Friday 4th May 2012 at 10:25 am
No Paul....of course anyone with a different opinion to yours must have a vested interest!!!!
Paul Welton
Friday 4th May 2012 at 4:17 pm
Steve i only asked you if u had an interest in the Bank or estate agent, as you seem to know so much, May i also say my opinion as you put it is to try and see David Browns wishes carried out. As I think that anyone who makes a will would like their wishes to be carried out wouldn't they. Lets remember why this was brought to everyones attention in the first place.
Paul Welton
Monday 7th May 2012 at 10:06 am
As most of you would have read this week the RSPCA responded to criticism over the land [allotments] that it sold against the will of the late Mr David Brown Saying a wish means nothing David left his home ,contents and £30,000 in bonds and the land [allotments] to the RSPCA .The only thing he asked was that the RSPCA would leave the land unbuilt on and left for the wild life,I dont think that is much to ask when you have left so much to the RSPCA . David loved the wild life that had made their homes on this open land, with its mature trees bushes and berrys ,wild flowers , Bees ,birds ,ect. When the estate of the late Mr David Brown Who i think many of you knew as a kind thoughtfull man who loved animals of all kinds and loved wild life that he used to feed from out of his hands,was markeded for sale . it was to be sold as one sale!!!, What i dont understand is how then was it that in the Express this week the RSPCA sold THE ESTATE as two , Land sold to Dean Bank Investmentsfor £70,000 and the Cottage £225,000 to Jones Residential Leasing , Is this because they are both part of the Emerson Group, But why listed under two names .
Kaz Baildon
Monday 7th May 2012 at 2:56 pm
Yesterday's Mail on Sunday had a lot of letters in response to the article the previous week.
Alec Finney
Tuesday 8th May 2012 at 2:02 pm
A bit of context.

I mentioned this ourageous outome to a friend of mine who deals with wills, trusts, legacies etc.

He is not in the slightest surprised by the behaviour of the RSPCA. In his experience charities generally act with impunity to the wishes of the benefactor - they are only interested in maximising cash.

My take on this. Make sure the terms of any benefit from a will to a charity are unambiguous and actionable.
Kirsteen Peel
Wednesday 9th May 2012 at 8:08 am
To try to add some background about the RSPCA, I am involved with a a dog rescue organisation (which is entirely self-funding and run by volunteers) and when we asked for the RSPCA's help to prosecute the former owners of a badly-abused dog we were basically told it was too much trouble and too expensive to pursue - despite the fact that we did all the work (collected the dog, arranged and paid for a great deal of vet treatment and foster care and provided back-up documentation and witness statements). As the RSPCA is the only animal welfare organisation able to instigate prosecutions, those people got away with inflicting horrific abuse.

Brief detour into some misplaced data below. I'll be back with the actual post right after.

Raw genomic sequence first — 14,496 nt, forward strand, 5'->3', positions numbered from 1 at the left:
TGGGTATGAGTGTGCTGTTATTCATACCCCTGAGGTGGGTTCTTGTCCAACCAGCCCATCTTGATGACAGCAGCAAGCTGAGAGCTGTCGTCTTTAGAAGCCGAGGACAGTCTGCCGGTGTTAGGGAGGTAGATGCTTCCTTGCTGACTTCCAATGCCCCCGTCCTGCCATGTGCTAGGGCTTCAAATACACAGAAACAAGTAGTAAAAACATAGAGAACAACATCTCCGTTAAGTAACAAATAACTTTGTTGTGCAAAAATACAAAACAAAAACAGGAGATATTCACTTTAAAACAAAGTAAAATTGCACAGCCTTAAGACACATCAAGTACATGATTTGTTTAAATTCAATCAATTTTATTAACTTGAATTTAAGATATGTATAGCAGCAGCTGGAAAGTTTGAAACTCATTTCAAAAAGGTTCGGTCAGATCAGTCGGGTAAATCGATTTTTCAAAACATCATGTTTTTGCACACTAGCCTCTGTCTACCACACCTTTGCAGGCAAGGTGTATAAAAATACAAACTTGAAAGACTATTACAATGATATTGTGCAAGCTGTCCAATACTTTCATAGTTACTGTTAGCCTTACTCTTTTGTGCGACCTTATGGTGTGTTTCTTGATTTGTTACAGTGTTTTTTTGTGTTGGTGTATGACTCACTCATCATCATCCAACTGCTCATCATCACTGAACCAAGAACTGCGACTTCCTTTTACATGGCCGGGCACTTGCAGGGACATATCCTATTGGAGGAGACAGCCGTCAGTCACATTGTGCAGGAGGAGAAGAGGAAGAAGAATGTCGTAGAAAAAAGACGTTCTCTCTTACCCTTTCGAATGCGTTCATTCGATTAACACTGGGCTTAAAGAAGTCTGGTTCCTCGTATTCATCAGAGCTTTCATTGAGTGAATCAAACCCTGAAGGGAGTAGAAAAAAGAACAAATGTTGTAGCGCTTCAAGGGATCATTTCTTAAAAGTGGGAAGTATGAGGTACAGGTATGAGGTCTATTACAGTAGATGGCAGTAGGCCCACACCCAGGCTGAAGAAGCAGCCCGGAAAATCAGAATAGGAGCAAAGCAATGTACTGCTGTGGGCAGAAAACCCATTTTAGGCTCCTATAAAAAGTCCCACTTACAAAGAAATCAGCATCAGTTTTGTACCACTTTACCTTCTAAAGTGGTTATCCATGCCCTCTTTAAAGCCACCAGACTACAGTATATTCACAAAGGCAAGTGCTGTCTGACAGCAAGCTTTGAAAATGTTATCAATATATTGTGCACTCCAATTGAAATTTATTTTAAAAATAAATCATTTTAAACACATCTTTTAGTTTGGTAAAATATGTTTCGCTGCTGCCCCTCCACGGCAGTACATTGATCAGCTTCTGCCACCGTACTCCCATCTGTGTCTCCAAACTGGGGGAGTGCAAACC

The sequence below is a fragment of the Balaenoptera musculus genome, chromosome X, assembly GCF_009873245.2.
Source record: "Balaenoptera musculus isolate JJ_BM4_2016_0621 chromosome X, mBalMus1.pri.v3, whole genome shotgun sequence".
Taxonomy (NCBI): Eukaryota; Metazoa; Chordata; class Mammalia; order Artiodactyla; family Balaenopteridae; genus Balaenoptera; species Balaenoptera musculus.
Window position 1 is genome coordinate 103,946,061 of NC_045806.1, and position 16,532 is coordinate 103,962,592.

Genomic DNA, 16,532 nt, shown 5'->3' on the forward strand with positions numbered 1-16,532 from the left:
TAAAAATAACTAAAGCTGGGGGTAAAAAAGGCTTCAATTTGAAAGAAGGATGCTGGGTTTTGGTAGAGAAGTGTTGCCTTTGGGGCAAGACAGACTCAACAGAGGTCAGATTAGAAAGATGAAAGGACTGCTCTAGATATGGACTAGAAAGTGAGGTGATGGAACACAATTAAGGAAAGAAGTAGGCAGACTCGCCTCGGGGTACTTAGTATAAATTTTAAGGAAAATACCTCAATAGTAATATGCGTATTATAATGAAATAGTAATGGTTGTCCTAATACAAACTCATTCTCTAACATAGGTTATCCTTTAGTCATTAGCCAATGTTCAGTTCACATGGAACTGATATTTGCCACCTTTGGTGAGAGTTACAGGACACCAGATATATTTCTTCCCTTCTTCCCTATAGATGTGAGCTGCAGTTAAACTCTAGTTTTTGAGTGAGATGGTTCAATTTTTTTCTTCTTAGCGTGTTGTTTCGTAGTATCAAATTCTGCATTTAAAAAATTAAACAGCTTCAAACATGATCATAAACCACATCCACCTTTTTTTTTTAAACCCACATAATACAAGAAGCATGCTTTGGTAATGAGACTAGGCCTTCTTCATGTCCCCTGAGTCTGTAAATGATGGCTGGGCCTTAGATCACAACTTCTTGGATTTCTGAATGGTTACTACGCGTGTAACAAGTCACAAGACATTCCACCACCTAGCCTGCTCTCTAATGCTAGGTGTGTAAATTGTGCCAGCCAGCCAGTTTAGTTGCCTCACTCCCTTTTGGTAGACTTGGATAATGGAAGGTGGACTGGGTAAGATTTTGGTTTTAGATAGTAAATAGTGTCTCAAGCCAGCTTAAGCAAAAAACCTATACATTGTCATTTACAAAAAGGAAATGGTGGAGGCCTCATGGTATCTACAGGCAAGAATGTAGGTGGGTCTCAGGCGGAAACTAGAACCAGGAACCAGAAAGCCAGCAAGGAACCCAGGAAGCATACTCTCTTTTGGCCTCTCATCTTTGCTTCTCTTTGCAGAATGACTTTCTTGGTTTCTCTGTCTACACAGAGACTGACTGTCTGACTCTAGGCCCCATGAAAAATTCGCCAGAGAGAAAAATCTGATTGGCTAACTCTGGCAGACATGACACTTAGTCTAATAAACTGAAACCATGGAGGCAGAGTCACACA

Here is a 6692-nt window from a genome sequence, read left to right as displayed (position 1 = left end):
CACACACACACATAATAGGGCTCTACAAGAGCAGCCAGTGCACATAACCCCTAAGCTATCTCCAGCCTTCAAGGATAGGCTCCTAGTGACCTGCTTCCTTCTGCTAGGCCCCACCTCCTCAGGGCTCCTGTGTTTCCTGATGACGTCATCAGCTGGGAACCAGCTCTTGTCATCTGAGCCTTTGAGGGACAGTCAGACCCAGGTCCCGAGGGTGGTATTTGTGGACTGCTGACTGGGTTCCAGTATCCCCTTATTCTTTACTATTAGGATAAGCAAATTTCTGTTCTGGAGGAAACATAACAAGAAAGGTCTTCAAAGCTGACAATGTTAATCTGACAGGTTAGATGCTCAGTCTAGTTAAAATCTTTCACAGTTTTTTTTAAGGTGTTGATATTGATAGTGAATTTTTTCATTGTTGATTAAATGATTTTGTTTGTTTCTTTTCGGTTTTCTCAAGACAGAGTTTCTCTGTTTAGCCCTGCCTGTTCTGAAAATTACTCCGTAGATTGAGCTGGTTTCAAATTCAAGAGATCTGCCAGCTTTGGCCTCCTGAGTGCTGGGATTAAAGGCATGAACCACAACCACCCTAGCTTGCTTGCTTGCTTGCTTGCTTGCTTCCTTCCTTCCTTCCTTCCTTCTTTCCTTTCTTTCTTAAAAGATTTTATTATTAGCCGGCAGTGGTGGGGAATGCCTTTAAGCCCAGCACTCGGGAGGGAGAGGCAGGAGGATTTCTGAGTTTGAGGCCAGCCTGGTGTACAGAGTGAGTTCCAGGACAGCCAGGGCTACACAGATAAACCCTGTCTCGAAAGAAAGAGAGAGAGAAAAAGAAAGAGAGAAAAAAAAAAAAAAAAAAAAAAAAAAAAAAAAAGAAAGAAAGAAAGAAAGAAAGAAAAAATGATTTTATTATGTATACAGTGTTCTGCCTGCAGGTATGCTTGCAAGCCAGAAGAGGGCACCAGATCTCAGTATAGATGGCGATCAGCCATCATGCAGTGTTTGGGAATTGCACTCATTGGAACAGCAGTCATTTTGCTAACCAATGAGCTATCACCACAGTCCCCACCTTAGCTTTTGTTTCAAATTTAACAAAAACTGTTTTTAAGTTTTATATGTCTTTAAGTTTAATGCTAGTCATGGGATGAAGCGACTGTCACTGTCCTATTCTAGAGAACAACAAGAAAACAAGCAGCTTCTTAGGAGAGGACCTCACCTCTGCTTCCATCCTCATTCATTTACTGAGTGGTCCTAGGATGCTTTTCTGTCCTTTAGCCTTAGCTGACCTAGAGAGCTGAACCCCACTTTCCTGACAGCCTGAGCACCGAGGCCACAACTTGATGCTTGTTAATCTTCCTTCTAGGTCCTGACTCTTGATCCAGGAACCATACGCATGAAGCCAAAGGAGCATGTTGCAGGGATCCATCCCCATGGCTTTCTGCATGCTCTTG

This sorry tale is just another illustration of how the RSPCA is NOT interested in animal welfare first and foremost, it is effectively a commercial organisation. I would however support the comments made by Samantha Palmer above - it is the national organisation we are talking about here, not a locally run and locally funded shelter.
It is therefore important that the word is spread to people wishing to help animals that they understand exactly where their money is going and how it is likely to be spent. I for one would be happy to see my donation helping the local shelter but I would not wish it to go on vast salaries for management or misleading television adverts! The devil is in the detail.
Sadly it is too late for Mr Brown's wishes to be honoured and it is tragic that they have been so callously ignored, that this small sanctuary has been lost to the local wildlife and that his money has disappeared into the coffers to be spent on who knows what...
Samantha Palmer
Wednesday 9th May 2012 at 1:25 pm
Thank you Kirsteen, I agree completely.
I do a lot to help out my local RSPCA, I'm even doing a sponsored abseil down a lighthouse this Saturday to raise money for them.
I would not be doing the same for the National RSPCA, unfortunately, as, like Kirsteen said, the money isn't going towards helping animals in need, in my opinion they are a pretty poor excuse for a so called 'animal charity'. It says a lot about who is behind these organisations...the government!
Steve Savage
Wednesday 9th May 2012 at 1:36 pm
This is from the RSPCA website...

"Over the years, gifts left to us by people in their Wills have helped us build and maintain our animal centres and hospitals. Today, these gifts are as vital as ever, allowing us to invest in essential new facilities like a veterinary suite at Ashley Heath Animal Centre near Bournemouth.

In fact, gifts left to us in Wills pay for over half of all our work. In 2011 they helped us rescue or collect nearly 120,000 animals, treat more than 200,000 animals in our hospitals and investigate over 155,000 cruelty complaints."
Paul Welton
Thursday 10th May 2012 at 9:42 am
Mr Savage i take it you didnt read the Mail on Sunday and the letters about how the RSPCA had turned their backs on people looking to them to help hurt animals. One being a Swan.Maybe its time we took a real look.Thankyou David Brown for looking after the wild life while he was a live and leaving the land not to be built on and left for the wild life ,Bees , Birds badgers , and other small animals. mature trees, flowering trees, wild flowers , all gone now thanks to the RSPCA For saying his wish ment nothing , but sure they thanked him for his House £225,000 and £30,000 in bonds pluss contents.
Paul Welton
Monday 21st May 2012 at 9:22 am
I would like to thank The RT HON George Osborne For ur letter over this land